[This article was originally published in the On Think Tanks 2018 Annual Review. ]
Attempts to set up a presidential candidate debate during Argentina’s 2011 elections failed, with those candidates leading the polls refusing to join.
But, in 2015 there was a different political climate: President Cristina Fernández de Kirchner would not be permitted another re-election. A handover of power was certain and there was no clear front winner. The political campaigns were highly polarised, creating an appetite for public debate.
A coalition, led by Argentine think tank CIPPEC, set out to achieve the country’s first presidential debate. In doing so, it hoped to lay the foundations to institutionalise the event and promote a culture of open dialogue in Argentina.
CIPPEC had led the 2011 debate efforts, and so this time it was equipped with lessons learned, stronger alliances and political presence, and a favourable political environment.
The campaign united individuals and institutions in support of public debate. Together, they managed to instil the understanding that the debate was important for Argentina’s democracy. And once the public began to demand the debate, the political costs of not taking part rose.
On 4 October 2015, the first presidential debate in the history of the country was broadcast live on Argentinian television with all presidential candidates present.
This story from Argentina, illustrates just one of the ways that think tanks can – and do – support evidence-informed elections.
There are many examples of think tank initiatives around the world seeking to influence and inform elections. They range in ambition and scale, engaging at different levels and stages of the election process to promote public debate, inform the public and increase public engagement, and bring evidence into the political debate.
Democratic elections facilitate the exchange of ideas in a country and are an important moment for public engagement in political processes. This means that elections are an important moment for think tanks. Elections are a think tank’s chance to influence and inform – to step forward as the link between policy, evidence and the public.
OTT and Grupo FARO developed a series of good practice case studies and practical tools on think tanks working to inform and influence elections processes in their countries.
Here are six big-picture lessons to come out of all the stories we’ve collected:
- You can’t do it aloneWith very few exceptions, strong partnerships play a big role in successful think tank election initiatives. Including partnerships between civil society organisations, government, private sector, academic and media organisations.Each of these players can contribute different skills and influence. For example, universities introduce an element of neutrality; media partnerships can help reach large numbers of people and increase public scrutiny; and state partnerships can help increase project legitimacy.
- Invest in smart communicationsIn all the stories we heard, either investing in communications was a success factor, or the need to invest more was a lesson learned. Whether you’re targeting political parties, the public or journalists, spending time and money to make your messages and products relevant and accessible is a must. Quality infographics, videos and media-broadcast are all good ways to cut through the noise. Some organisations brought on board third-party communications or social media experts to build successful campaigns. Digital tools and applications have also become increasingly popular – and effective – in communicating with voters.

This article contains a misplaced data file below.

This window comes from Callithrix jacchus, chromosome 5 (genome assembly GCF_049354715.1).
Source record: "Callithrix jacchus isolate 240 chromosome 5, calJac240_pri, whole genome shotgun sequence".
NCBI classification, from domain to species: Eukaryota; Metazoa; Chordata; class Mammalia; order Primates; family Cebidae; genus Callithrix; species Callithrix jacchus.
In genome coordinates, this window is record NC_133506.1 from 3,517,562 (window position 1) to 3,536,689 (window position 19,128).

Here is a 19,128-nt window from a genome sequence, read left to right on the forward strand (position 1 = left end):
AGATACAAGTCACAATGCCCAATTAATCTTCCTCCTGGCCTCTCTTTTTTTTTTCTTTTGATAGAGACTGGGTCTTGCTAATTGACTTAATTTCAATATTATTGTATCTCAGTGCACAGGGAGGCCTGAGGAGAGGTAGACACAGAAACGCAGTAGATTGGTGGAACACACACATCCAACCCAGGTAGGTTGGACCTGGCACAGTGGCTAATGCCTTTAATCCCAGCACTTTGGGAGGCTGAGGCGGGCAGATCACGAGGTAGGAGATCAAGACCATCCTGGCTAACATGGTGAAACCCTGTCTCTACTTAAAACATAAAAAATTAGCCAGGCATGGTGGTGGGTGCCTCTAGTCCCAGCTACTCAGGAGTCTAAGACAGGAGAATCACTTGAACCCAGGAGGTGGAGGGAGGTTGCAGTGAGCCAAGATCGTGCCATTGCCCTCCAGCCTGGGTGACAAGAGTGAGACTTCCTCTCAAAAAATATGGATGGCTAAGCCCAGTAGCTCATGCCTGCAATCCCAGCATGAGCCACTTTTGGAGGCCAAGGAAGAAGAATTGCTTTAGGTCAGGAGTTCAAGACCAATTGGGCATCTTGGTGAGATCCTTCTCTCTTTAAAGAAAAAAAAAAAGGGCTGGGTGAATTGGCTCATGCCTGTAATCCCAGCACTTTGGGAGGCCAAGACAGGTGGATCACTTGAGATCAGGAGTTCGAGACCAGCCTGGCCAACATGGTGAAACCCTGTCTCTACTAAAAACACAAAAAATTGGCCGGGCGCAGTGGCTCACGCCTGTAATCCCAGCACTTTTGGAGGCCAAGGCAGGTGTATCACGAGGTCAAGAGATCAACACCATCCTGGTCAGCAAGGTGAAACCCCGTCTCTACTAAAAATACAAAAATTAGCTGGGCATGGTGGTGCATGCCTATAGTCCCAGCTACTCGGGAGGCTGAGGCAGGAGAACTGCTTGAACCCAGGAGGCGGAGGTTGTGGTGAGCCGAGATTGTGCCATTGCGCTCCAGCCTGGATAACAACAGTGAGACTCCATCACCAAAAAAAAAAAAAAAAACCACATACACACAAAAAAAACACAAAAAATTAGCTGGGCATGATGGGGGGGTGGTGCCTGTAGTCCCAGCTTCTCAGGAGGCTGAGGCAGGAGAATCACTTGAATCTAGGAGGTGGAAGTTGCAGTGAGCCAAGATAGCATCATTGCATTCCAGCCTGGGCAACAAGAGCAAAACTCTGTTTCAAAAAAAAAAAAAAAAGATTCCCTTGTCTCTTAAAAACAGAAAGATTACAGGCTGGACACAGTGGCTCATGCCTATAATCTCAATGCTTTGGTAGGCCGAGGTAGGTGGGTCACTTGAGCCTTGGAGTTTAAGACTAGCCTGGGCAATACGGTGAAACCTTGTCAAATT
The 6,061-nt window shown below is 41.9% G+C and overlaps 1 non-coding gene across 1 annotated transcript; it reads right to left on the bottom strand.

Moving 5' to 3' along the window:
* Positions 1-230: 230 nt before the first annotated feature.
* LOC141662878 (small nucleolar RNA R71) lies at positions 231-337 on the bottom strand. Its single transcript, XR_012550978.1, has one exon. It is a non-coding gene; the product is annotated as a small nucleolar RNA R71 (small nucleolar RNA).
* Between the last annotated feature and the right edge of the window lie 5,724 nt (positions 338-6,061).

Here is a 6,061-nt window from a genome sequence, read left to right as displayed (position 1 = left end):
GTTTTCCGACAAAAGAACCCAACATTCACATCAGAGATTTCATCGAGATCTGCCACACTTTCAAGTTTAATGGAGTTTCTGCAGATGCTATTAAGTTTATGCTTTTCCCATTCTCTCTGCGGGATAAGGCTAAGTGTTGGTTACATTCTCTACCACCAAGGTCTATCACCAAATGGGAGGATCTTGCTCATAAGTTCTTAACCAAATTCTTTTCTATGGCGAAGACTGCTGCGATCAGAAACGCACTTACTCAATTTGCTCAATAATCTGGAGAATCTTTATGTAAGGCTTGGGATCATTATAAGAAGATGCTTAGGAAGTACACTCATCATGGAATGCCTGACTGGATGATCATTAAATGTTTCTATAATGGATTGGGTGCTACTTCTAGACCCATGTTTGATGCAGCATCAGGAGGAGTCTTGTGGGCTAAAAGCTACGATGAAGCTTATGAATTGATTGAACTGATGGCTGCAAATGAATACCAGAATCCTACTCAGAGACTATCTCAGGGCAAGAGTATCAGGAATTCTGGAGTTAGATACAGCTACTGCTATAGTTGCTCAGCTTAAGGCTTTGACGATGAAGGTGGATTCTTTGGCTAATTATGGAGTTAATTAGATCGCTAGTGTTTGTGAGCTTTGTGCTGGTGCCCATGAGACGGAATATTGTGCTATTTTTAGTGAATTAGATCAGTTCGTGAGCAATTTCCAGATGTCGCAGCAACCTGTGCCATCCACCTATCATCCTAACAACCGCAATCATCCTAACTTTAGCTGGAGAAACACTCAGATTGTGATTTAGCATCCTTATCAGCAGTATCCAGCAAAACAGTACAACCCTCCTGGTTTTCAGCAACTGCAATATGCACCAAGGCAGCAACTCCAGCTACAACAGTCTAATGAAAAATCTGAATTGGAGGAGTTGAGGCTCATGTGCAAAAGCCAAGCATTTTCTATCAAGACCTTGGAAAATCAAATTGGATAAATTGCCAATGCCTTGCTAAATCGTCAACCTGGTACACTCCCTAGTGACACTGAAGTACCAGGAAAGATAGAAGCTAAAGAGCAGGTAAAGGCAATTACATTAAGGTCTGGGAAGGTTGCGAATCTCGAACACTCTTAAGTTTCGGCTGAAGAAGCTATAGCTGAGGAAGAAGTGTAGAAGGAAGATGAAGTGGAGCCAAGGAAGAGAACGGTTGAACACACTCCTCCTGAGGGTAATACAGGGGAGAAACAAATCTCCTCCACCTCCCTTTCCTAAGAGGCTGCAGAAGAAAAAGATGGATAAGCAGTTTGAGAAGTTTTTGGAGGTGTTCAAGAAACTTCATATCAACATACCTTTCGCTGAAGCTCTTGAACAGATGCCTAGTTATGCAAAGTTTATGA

- Build political incentives and costsPoliticians will not join in public debates or speak openly and honestly about their plans and what is feasible unless there are political incentives to do so, and political costs for not doing so. Fact-checking can be a powerful tool to hold politicians to account for what they say. Partnering with the media has proved to be a successful strategy to reach the public and increase political incentives for open and honest dialogue.
- Political timing is everythingIt’s important to plan your project according to the election timeline. The year before the election is the best time to start engaging political parties. By election year, campaigns are already locked into agendas and manifestos, leaving little room for dialogue.When engaging the public, wait until the election year – any earlier and there’s little interest. In the days leading up to the election, voters are looking for information. One think tank in Ecuador capitalised on this, via a partnership with Facebook, to reach 9.5 million accounts.
- Pay attention to the external environmentExternal factors will also play a big role in how the project unfolds. For example, in the Argentina debate story, attempts to set up the first presidential debate failed in one election, with the two leading candidates pulling out, but succeeded in the next, in part because of a different political context.
- Failure is a stepping stone to success
Again, the story from Argentina is a good example of this. While the project failed to achieve the debate in 2011, it learned important lessons, built stronger political presence and relationships and strengthened its institutional partnerships. These elements helped the project to succeed the following election. In fact, some of the most interesting stories, and most valuable lessons, come from the organisations and initiatives that have been working on elections for many years.
This article was adapted from the full collection of stories and practical advice in Think tanks: why and how to support elections, edited by Leandro Echt and Louise Ball.